It sounds like you need a scientific imaging device. I was told when I worked with these things that scientific grade CCD imaging devices are the most linear devices known to man, in contrast to the imagers discussed by @Guffa. I'm talking about cameras made by photometrics, pco (the sensicam), or devices made for astrophotography or microscopy.
These imagers are distinct from commercial grade imaging devices in that:
- No lens. You have to supply that; this is a pure detector. The mount is typically C or F mount.
- There are no hot pixels or cold pixels (at least in the $20k/chip range). If there are, return to the manufacturer for a replacement.
- A few years back, 1280x1024x8fps was considered very good. Maybe they've gotten larger since then, I don't know.
- You can bin (combine pixels to increase the sensitivity of the device, and decrease the spatial resolution).
- The logic for reading pixels from the device is very good. On older (over ten years) devices, there was a slight error when moving pixel values from one pixel to the next to read out the value at the Analog/Digital converter at the edge of the chip. That error is essentially zero in modern devices. Contrast this with CMOS imagers, where the readout happens on each pixel (and so the A/D conversion may not be the same from pixel to pixel).
- The chip is cooled, usually to -20 to -40 C, so as to minimize noise.
- Part of the manufacturer's specification is the Quantum Efficiency, or the percentage chance that a photon will be converted to an electron and recorded. A backthinned CCD might have a QE of around 70-90% for a green (450nm) photon, whereas others might be more in the 25-45% range.
- These imagers are pure black and white, recording a spectrum that is indicated by the manufacturer and can go into the IR and UV ranges. Most glass will cut UV (you have to get special glass or quartz to let it pass), but IR will probably need some more filtering.
The sum of these distinctions means that the value of each pixel correlates very highly with the number of photons that struck the physical location of the pixel. With a commercial camera, you have no guarantees that pixels will behave the same as one another (and in fact, it's a good bet that they don't), or that they behave the same way from image to image.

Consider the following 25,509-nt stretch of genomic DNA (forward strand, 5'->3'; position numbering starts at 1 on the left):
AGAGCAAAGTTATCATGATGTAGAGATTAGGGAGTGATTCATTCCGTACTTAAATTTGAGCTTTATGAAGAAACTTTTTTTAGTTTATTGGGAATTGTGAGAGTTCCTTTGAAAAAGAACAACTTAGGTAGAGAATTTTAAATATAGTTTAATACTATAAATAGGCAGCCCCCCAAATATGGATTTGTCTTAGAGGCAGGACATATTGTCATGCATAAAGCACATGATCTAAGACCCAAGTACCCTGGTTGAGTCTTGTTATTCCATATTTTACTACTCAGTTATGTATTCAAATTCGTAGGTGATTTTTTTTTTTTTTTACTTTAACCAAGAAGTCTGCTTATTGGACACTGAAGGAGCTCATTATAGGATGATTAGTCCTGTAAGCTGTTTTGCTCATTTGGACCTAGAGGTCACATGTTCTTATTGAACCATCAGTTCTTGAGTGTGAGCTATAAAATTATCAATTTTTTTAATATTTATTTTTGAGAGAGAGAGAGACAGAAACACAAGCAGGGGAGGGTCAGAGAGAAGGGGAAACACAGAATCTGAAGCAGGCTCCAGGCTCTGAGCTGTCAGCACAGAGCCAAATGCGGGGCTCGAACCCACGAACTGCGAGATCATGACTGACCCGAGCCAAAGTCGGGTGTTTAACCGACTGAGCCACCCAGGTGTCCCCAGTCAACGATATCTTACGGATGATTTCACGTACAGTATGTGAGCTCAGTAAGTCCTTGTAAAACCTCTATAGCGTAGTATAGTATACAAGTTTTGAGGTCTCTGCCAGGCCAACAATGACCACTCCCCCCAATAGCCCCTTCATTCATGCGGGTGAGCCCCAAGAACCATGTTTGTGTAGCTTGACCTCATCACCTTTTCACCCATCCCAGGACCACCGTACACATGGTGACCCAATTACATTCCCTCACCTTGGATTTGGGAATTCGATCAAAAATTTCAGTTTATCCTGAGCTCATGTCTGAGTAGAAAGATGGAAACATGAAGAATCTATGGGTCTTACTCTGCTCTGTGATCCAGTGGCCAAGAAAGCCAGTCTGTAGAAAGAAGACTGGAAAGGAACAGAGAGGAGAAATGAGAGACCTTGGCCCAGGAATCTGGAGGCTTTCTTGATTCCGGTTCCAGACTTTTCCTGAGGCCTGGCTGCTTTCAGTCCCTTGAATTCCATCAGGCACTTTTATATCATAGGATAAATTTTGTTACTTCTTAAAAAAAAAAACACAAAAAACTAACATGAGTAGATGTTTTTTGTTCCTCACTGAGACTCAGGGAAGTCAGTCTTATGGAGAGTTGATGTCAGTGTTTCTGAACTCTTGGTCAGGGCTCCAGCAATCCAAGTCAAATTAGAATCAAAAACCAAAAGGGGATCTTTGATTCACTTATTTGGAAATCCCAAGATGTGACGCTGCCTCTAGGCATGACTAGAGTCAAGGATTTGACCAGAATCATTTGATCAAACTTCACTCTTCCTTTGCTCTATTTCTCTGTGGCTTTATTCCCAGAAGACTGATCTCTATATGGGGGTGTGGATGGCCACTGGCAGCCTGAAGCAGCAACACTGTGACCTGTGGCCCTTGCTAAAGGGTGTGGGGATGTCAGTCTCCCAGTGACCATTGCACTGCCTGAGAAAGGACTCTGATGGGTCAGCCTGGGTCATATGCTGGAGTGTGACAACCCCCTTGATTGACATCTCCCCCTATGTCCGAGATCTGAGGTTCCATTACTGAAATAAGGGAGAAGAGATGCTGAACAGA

With this class of device, you'll know the exact amount of flux for any given pixel, within the boundaries of noise. Image averaging then becomes the best way to handle noise.
That level of information may be too much for what you want. If you need to go commercial grade, then here's a way to go:
- Get a Sigma imaging chip (Foveon). These were originally made for the scientific imaging market. The advantage of this chip is that each pixel is red, green, and blue overlapping each other, rather than using a Bayer sensor, where the pixel pattern is not overlapping.
- Use this camera only at iso 100. Don't go to the other iso's.
- Place the camera in front of a light source of known output at a known distance. The flatter this illumination (ie, goes from edge to edge of the camera), the better.
- Record images at a given exposure time, and then either modify the exposure time to change the apparent flux at the sensor, or change your light source.
- From this set of images, create a curve that shows the average pixel value in red, green, and blue for a known flux. That way, you can translate pixel intensity to flux.
- If you had a completely flat illumination profile, you can also describe the behavior of your lens viz edge dropoff.
From here, you can take a picture of a room (or something else) in controlled conditions where you know what the answer is and validate your curves.